Friday, September 17, 2010

The Appoinment that Isn't

President Obama appointed Harvard bankruptcy law professor Elizabeth Warren to serve as special assistant to the president, presumably to avoid a tough confirmation battle in the Senate if he gave her the job he really wants her to do: Director of the newly created Bureau of Consumer Financial Protection.

Professor Warren is without question a very smart, hard hitting champion for the middle class. The whole thrust of her consumer protection vision is that the working guy can’t be expected to read the small print and that it’s time government started “looking out for the folks.” On the merits of her ideas, I can see why the banks are nervous. And I can see why turf-protecting administrators in DC are nervous. But apart from partisan knee-jerkism (and maybe there is nothing happening in DC apart from that), I don’t see a valid objection to her appointment as bureau director. Although I don’t agree with the way she proposes to protect the folks, I greatly admire that she has staked her career on what I see as a noble and selfless project. If we are going to have a new $500 million federal agency to pile more regulation on the consumer credit industry that will have no effect on consumers’ appetite for crack, she’s as qualified as anyone. At least I have a pretty good feeling that her hand will not be in the till.

I also have the feeling that nobody can afford crack and the crack dealers are packing up their tents anyway.

Saturday, September 11, 2010

In Re: Eddie Richardson, Penn State Dickinson School of Law, Class of 2009.

The State College contingent of the Penn State Dickinson School of Law, Class of 2009, showed up on campus in August of 2006- a new thing under the sun. We will be forever bound together, however tenuously as the years march on, by our membership in that class. For now, though, we are tightly bound together by the sad and unexpected news that our classmate and colleague, Eddie Richardson, has died. Two days shy of his twenty seventh birthday.

A light, as they say, has gone out in the world. Yet we may expect that the sky will be a little brighter from now on. Eddie, a luminescent figure in life, has ascended. Perhaps from his new and sky-bound home he will continue to do for us now what he did for us in life: shine his light upon us, and thereby, in the words of that Spanish poem, "...hacer mas claro y luminoso el dia." But now, from up there, he will reach us all at once and always, rather than, as he did in life, shine upon us separately and episodically, through his personal interactions with us.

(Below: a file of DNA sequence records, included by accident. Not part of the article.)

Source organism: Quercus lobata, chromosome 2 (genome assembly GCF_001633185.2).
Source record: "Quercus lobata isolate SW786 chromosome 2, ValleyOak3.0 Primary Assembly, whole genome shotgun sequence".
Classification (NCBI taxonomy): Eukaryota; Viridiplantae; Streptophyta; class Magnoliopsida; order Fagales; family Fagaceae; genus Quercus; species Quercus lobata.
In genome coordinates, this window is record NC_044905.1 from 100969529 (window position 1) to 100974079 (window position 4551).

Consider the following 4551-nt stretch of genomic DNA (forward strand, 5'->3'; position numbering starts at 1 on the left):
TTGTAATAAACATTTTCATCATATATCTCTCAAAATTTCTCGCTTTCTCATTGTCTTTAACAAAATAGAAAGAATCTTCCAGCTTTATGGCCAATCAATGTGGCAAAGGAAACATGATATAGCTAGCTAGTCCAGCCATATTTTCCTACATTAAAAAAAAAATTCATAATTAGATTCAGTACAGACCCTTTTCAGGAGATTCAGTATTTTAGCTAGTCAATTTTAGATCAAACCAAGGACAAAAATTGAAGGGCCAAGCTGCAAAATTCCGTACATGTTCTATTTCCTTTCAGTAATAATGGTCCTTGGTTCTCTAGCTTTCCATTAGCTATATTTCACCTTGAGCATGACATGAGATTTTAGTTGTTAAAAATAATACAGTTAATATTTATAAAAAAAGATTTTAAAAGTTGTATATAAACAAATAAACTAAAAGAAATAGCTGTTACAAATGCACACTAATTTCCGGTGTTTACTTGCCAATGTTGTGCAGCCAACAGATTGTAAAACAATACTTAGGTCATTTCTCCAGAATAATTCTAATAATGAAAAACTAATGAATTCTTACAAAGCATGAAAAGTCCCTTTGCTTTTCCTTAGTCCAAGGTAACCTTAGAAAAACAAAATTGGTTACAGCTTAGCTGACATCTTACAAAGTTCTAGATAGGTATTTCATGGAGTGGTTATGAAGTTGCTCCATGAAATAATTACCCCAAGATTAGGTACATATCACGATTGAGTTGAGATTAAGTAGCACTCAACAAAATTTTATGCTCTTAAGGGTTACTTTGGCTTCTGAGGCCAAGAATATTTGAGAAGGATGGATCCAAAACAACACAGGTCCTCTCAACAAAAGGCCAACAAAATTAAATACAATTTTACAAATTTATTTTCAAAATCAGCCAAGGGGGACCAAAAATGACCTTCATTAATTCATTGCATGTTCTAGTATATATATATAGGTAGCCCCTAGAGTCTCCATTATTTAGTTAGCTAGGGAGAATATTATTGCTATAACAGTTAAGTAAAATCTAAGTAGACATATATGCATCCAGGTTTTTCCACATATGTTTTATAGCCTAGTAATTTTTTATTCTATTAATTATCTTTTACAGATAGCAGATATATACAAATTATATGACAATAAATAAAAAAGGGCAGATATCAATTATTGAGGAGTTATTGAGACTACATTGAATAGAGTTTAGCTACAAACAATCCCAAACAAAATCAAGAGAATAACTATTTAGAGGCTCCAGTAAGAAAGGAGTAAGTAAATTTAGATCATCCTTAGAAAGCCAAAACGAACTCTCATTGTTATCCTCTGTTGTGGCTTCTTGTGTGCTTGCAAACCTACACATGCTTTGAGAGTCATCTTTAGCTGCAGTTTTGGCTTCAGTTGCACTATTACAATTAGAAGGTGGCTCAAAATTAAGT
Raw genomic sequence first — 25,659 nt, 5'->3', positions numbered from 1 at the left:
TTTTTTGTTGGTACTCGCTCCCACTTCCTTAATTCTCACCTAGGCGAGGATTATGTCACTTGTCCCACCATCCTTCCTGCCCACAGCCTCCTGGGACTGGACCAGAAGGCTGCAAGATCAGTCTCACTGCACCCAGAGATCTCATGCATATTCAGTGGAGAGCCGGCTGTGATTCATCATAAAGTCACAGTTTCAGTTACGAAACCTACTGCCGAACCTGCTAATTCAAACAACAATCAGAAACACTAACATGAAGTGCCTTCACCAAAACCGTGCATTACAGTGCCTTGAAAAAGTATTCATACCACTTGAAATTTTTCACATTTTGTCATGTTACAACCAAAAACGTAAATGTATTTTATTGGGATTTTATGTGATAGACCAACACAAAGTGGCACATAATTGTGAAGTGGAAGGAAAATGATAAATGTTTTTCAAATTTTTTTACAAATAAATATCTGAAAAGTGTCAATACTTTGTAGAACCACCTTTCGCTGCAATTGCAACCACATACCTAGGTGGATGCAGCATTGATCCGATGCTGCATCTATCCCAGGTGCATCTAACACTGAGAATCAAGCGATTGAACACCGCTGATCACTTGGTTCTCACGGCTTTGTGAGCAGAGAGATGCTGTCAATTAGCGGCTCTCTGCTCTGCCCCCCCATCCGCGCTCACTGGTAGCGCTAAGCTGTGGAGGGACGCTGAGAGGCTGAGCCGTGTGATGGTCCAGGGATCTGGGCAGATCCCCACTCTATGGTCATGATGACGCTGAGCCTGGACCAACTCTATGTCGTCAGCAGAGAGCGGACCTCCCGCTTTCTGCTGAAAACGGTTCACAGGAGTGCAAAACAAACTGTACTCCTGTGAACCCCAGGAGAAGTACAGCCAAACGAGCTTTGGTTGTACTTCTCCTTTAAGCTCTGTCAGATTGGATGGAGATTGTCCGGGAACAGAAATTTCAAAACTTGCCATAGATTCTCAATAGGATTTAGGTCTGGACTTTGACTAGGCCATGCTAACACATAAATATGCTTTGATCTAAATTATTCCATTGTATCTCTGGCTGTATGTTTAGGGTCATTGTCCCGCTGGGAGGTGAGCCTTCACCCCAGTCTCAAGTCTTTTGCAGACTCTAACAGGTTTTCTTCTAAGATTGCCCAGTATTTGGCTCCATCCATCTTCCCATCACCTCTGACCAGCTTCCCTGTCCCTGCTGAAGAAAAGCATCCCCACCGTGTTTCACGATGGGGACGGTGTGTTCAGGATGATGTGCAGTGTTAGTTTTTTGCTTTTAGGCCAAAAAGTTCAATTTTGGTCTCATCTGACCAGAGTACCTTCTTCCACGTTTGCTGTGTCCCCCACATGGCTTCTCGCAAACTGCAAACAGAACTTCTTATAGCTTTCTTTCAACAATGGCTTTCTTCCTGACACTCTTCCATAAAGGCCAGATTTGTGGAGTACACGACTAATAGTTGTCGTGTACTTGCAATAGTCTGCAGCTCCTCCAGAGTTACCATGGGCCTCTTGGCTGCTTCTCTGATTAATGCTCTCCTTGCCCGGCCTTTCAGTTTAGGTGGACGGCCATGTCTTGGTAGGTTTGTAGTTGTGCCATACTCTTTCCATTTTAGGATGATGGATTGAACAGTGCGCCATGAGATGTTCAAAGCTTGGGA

Many members of our class knew Eddie better than I did. They no doubt can offer meaningful testimony to his life, and they are certainly invited and encouraged to do so here. But I think it says something very positive about Eddie that someone like me, who knew him, but not especially well, remembers him so fondly. He looms large in my memories of law school, and principally for this reason: He was the first person I met at the first orientation event that was held for our class, back in August of 2006. As an older student, and having just left professional life behind, I was nervous walking into the room that day; nervous about fitting in, about being accepted by my new classmates. It was a sort of discomfort I had not felt in years, back to the day I walked, as a stranger in a strange land, into the cafeteria of my new high school. I was all grown-up in 2006 when I walked into the law school orientation event, but in my mind I was right back in my high school cafeteria, embarrassingly desperate for the consolation of a friendly face.

And then there was Eddie. He was sitting at the table I arrived to- maybe he was the reason I arrived at that particular table- already popular with the people there and smiling genuinely back at me. He put me at ease. My nervousness was gone, never to return. That is the sort of kindness a person doesn't forget in life; I haven't and won't. Even if, in Eddie's case, it wasn't so much a kindness done to me as it was an expression of who he was; which was and remains a kindness done to everyone he knew.

I sat next to Eddie in our Administrative Law class during our last semester of law school. He regularly said the best things, most of which betrayed a rare wit and a high intelligence. One of those best things, which however did not tax either his wit or intelligence to conjure, was an occasional and appropriate, "This sucks." And he pronounced the word "sucks" in such a way that anyone unfamiliar with the word or its connotations would nevertheless have known what he meant by it; had he been made to write out his pronunciation, between the 's' and the 'cks' would have been about fourteen pregnant u's.

But then he would smile and go on. Which- in law school and in life- is the thing to do. It's the thing to do not because it's a grand invention, but because it stands well among a limited troupe of truly unpalatable alternatives.

Farewell, gentle-souled Eddie. Shine on down.

Thursday, September 2, 2010

Light in August (or September)

End of Summer

by Stanley Kurtz

An agitation of the air,
A perturbation of the light
Admonished me the unloved year
Would turn on its hinge that night.

I stood in the disenchanted field
Amid the stubble and the stones
Amaded, while a small worm lisped to me
The song of my marrow-bones.

Blue poured into summer blue,
A hawk broke from his cloudless tower,
The roof of the silo blazed, and I knew
That part of my life was forever over.

Already the iron door of the North
Clangs open: birds,leaves,snows
Order their populations forth,
And a cruel wind blows.